SAN FRANCISCO - It took seven years for the Salesforce Transit Terminal to debut. To say the project has encountered bumps in the road would be an understatement at best. The $2.2 billion dollar publicly funded transit center has been fraught with budget overruns, deadline delays and a $260 million bailout. And with the recent discoveries of – not one – but two cracks in steel support beams, there are new questions about public safety and accountability.
This prompted 2 Investigates to take a broader look at the project and explain its major players and potholes.
Salesforce Transit Terminal (originally called the Transbay Transit Center) key players:
Overseeing agency: Transbay Joint Powers Authority (TJPA)
- This agency is a joint powers authority created by the city and county of San Francisco, the Alameda-Contra Costa Transit District, the Peninsula Corridor Joint Powers Board, the California High Speed Rail Authority and Caltrans. It maintains its own jurisdiction and oversees all matters pertaining to finance, designs, development, construction and operation of the Transbay Program.
Contractor: Webcor/Obayashi Joint Venture
- Based on CA’s Department of Industrial Relations’ records, Webcor/Obayashi is identified as the contractor on the Transbay Transit Center project. The agency is a joint venture between San Francisco-based contractor Webocr Builders and international contractor (based in South San Francisco) Obayashi. In May, engineering firm Skanska USA sued Webcor/Obayashi saying the project was compromised by poorly planned construction instructions. TJPA hired Skanska as a subcontractor in 2013. Webcor/Obayashi denied this allegations in court documents.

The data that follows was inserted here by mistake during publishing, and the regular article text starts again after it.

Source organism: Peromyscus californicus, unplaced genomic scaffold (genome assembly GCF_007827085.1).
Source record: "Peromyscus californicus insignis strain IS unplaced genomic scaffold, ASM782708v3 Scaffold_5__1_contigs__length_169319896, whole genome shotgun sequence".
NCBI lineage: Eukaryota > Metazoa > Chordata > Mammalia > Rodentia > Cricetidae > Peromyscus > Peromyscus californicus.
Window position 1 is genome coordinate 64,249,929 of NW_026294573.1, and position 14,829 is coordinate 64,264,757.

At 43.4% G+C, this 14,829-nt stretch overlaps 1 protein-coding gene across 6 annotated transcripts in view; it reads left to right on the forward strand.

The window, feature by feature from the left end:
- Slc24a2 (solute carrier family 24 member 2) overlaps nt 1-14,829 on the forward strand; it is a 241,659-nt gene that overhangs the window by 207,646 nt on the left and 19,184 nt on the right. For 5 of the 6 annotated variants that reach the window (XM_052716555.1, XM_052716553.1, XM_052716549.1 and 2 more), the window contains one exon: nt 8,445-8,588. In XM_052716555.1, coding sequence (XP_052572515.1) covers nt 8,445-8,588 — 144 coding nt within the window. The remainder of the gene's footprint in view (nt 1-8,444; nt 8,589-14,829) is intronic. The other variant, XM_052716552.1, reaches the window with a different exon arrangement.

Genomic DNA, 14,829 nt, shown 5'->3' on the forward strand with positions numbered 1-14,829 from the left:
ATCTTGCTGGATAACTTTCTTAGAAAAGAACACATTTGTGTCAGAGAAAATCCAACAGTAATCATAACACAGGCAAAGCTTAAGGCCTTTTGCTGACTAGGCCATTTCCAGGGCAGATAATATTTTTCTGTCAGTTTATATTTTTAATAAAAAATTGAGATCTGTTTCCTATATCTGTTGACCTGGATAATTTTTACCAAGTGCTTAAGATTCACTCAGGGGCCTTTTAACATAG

Architect: Pelli Clarke Pelli Architects
- Pelli Clarke Pelli Architechs is the lead architect for the Transbay Transit Center, according to the project’s website. It’s also the lead architect of the Salesforce Tower. KTVU 2 Investigates’ calls for comment on cracks in the steel beams were not returned.
Steel Manufacturers: Herrick
- The Stockton-based company fabricated the steel that is currently cracked. The transit center’s senior construction manager said Herrick manufactured 30 percent of the project’s steel. A total of seven steel companies (all US-based) helped in providing steel for the project.